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Published in Print: October 27, 1999, as Fellow Republicans Urge Jeffords To Revise ESEA Plan

Fellow Republicans Urge Jeffords To Revise ESEA Plan

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No sooner had the chairman of the Senate education committee released his draft plan for reauthorizing the nation's main K-12 education law this month than critics from both parties began raising questions about it.

On Oct. 15, the same day Sen. James M. Jeffords, R-Vt., unveiled his plan, seven of the nine other Republicans on his Health, Education, Labor, and Pensions Committee--including Sen. Judd Gregg of New Hampshire, the chairman of the Children and Families Subcommittee--sent him a letter seeking dramatic changes.

For one, they urged Mr. Jeffords to include "Straight A's"--or the Academic Achievement for All Act--in any reauthorizing legislation for the Elementary and Secondary Education Act. The GOP-backed Straight A's would grant states freedom from requirements under most federal precollegiate programs in exchange for their commitment to raising achievement for all students.

"[W]e believe that it is essential to include in the base bill an opportunity for more flexible federal funding for states that are willing to be held more accountable," the seven Republicans wrote.

At the same time, the plan is proving difficult for Democrats to swallow because it would consolidate President Clinton's $1.2 sbillion class-size-reduction initiative, Goals 2000, and the $375 million Title VI block grant program into $2.2 billion in block grants to states.

"It in effect does away with our commitment to [reducing] class size, and we are not going there," said Scott Fleming, the Department of Education's assistant secretary for legislation.

The ESEA "discussion draft" that Mr. Jeffords released Oct. 15 would, for the most part, retain the basic structure of the ESEA as it was last reauthorized in 1994, including the existing provisions for targeting Title I aid to disadvantaged students and emphasizing standards-based reform.

The draft includes a few significant departures, however. Mr. Jeffords is also proposing, for example, the creation of a new early-childhood program, to be financed at $7 billion over five years, to increase the availability of voluntary educational programs, services, and activities that support children up to age 6. The program would be administered by the Department of Health and Human Services in collaboration with the secretary of education.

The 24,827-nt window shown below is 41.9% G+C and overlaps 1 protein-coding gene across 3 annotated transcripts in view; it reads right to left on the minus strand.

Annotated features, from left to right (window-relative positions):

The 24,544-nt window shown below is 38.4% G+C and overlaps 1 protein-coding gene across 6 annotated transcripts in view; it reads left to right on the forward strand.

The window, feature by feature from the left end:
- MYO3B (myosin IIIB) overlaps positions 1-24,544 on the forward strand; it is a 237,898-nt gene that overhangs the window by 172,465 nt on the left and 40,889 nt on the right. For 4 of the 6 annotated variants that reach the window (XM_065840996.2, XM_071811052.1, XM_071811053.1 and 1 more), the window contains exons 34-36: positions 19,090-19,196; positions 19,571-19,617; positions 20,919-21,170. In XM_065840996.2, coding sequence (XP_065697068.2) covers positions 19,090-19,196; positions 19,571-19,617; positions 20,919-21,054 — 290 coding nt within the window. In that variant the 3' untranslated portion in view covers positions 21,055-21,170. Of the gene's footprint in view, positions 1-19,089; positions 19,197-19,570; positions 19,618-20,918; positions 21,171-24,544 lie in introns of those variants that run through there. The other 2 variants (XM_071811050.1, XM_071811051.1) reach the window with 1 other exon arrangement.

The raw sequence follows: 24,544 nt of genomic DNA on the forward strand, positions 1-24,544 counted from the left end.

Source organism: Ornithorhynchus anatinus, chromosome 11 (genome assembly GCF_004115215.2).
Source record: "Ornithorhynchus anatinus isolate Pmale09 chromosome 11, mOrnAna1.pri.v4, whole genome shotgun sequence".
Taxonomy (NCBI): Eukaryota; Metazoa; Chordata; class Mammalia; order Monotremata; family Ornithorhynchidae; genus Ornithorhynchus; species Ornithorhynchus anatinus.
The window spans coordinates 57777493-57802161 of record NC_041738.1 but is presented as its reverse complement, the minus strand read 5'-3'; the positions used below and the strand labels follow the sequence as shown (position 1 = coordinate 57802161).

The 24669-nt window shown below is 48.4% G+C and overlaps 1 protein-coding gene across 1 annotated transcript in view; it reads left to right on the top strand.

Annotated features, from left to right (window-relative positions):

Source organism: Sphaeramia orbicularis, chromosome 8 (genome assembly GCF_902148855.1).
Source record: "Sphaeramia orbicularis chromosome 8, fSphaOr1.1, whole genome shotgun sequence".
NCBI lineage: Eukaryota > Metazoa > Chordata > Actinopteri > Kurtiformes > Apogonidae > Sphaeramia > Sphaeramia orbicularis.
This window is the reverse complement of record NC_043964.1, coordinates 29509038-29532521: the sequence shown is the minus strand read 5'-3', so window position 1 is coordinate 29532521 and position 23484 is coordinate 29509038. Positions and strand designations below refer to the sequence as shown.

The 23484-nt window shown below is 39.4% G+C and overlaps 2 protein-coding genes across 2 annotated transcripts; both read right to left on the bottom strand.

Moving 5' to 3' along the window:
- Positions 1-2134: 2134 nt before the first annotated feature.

"I don't think any bill intended to help our children achieve academically can ignore" the first years of life, Mr. Jeffords said in a statement.

The plan also would launch a rural initiative allowing small, rural districts to combine money from different ESEA programs and a new competitive-grants initiative to support high school improvement. In addition, it would expand and modify the 21st Century Community Learning Centers program, which is designed to help public schools provide education and other services to all members of the communities they serve.

Teacher-Quality Push

In their Oct. 15 letter, the seven Republican critics of Mr. Jeffords' draft also pressed their chairman to add ESEA language on the proposed Teacher Empowerment Act. Introduced by Mr. Gregg in August, the bill would consolidate funding from the Eisenhower professional-development program, the class-size-reduction initiative, and the Goals 2000 education improvement program into one funding pool of about $2 billion focused on teacher quality.

The seven Republicans said that putting the class-size money into the much broader Title VI program, as Mr. Jeffords has proposed, would not send a clear message about their commitment to teacher quality.

"TEA affords Republicans the opportunity to rally behind a comprehensive proposal to improve teacher quality while simultaneously eliminating the president's unauthorized, flawed class-size program," they wrote.

One Senate GOP aide, who requested anonymity, warned: "There is not Republican support behind this Jeffords bill." In fact, several Republicans are crafting a conservative alternative to Mr. Jeffords' approach that would offer a modified version of Straight A's.

Meanwhile, a Senate Democratic aide said that, "as a starting place, I don't think [the Jeffords plan is] terrible." But the aide said changes to the class-size program would not fly with Senate Democrats or the Clinton administration.

Joe Karpinski, the committee spokesman, stressed that Mr. Jeffords--who is considered one of the chamber's most liberal Republicans--would continue to work with his gop and Democratic colleagues to find common ground. "That's what this process is all about," Mr. Karpinski said.

The plan is silent on a number of contentious issues. For example, it does not mention whether the use of Title I aides would be restricted, nor does it discuss any new accountability provisions, both of which received considerable attention in legislation that passed the House last week.

As of late last week, no Senate committee action had been scheduled on the ESEA reauthorization.

Vol. 19, Issue 9, Pages 26,31

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